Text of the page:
Rule 1.7 also states that a concurrent conflict exists if there's a significant risk the representation of one client will be materially limited by the attorney's responsibility to another client. That risk doesn't exist in the reservation of rights context so long as defense counsel follows Tank, the court said.
Moreover, the Forsberg firm didn't have a fiduciary duty to tell the Ardens it was representing Hartford in other matters, and it didn't have to disclose its long-standing relationship with Hartford, the court held.
A lawyer defending under a reservation of rights must disclose any conflict of interest between the insured and the insurer, but no conflict existed here, Maxa said. “[N]either RPC 1.7 nor Tank impose a requirement that a defense attorney disclose its relationship with [the] insurer,” he said.
But he also said “The better practice for attorneys handling a reservation of rights defense may be to inform their clients if they have a long-standing relationship with the insurer and represent the insurer in other cases.”
The court held that the Forsberg firm didn't breach its duty of loyalty by not attempting to persuade Hartford to settle the case.
A defense attorney has an obligation to tell the insurer of the insured's request to settle, but no authority imposes a duty on defense counsel to try to get the insurer to settle, Maxa said. Such a duty would be inconsistent with the defense lawyer's role in a reservation of rights situation, he said.
Maxa also rejected the Ardens' claim that Forsberg was negligent in not trying to settle the underlying tort suit quickly so as to avoid exacerbating Roff Arden's depression and to minimize his potential exposure to criminal charges in the underlying dispute.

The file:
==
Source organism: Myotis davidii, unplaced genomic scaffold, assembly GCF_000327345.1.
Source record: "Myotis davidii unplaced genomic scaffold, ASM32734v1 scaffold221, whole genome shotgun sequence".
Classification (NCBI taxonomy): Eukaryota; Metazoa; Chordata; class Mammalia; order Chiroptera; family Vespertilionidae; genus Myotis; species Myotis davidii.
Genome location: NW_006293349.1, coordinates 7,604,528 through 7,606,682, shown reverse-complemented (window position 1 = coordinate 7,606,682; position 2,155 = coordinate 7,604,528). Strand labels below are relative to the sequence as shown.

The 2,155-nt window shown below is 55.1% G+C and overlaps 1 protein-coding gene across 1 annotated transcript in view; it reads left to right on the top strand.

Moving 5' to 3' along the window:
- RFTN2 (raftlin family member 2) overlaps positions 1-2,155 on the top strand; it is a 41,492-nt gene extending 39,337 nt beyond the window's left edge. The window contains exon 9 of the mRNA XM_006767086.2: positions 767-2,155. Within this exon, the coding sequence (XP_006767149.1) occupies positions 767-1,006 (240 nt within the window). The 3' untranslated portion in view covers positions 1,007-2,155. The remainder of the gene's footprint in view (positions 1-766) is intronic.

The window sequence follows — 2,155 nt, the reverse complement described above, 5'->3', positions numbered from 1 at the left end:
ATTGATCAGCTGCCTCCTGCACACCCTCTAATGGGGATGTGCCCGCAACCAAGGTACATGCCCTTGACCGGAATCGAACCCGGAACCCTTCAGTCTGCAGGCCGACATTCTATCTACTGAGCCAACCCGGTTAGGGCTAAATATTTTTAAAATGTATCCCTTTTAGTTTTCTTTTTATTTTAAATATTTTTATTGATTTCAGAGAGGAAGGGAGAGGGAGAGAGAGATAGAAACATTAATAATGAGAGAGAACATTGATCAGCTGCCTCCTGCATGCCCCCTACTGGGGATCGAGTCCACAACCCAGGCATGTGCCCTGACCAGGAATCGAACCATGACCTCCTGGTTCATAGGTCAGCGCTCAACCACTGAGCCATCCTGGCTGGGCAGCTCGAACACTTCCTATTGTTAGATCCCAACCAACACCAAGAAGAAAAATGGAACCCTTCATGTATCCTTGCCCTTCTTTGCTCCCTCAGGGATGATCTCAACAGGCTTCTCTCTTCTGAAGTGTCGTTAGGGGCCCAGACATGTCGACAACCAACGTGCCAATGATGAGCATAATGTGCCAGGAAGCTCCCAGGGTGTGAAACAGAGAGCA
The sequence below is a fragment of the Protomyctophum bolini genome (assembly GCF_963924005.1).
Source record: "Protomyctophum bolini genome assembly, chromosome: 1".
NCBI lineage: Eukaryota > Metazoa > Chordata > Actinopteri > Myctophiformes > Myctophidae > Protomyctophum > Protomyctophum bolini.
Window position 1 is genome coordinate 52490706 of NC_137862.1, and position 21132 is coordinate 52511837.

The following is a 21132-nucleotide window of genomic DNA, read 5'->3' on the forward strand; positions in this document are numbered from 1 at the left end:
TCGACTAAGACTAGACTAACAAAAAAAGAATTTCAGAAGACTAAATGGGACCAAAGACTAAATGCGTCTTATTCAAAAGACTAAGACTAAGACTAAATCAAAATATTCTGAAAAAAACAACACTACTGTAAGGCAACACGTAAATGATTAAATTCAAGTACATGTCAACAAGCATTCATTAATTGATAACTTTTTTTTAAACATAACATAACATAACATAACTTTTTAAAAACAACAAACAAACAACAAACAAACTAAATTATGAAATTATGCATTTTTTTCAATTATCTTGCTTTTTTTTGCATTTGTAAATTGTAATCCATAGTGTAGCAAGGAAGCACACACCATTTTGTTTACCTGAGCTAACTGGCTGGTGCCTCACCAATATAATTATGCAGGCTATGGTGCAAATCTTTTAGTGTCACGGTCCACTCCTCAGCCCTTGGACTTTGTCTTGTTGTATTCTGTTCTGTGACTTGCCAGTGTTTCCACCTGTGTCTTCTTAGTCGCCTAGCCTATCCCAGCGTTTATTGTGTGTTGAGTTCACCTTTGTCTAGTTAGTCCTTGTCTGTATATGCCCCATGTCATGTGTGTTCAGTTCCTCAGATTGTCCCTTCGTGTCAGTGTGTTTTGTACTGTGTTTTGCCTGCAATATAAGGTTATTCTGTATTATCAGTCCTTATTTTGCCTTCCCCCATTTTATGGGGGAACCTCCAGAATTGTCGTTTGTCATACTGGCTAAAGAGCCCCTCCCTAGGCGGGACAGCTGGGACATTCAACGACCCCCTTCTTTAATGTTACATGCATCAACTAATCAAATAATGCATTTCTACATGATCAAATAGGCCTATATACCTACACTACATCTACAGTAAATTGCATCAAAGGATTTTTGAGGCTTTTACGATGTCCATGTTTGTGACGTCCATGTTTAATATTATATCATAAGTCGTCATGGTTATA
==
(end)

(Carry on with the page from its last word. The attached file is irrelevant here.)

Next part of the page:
The attorney judgment rule insulated Forsberg from liability on this claim, the court ruled. The evidence showed that Forsberg made a judgment decision about the best way to obtain a settlement that Hartford would fund, it said.
The firm determined that the best strategy was to extend the time for responding to a settlement offer until after Hartford had enough information to determine the settlement value of the claim. No evidence indicated that decision was outside the range of reasonable alternatives from the perspective of a prudent attorney in Washington or that the firm didn't exercise reasonable care in making that decision, the court said.
Judges Lisa L. Sutton and Rich Melnick concurred.
Cushman Law Offices represented Roff and Bobbi Arden. Lee Smart P.S. Inc. represented Forsberg & Umlauf and attorneys John Hayes and William C. Gibson.
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Copyright 2016, the American Bar Association and The Bureau of National Affairs, Inc. All Rights Reserved.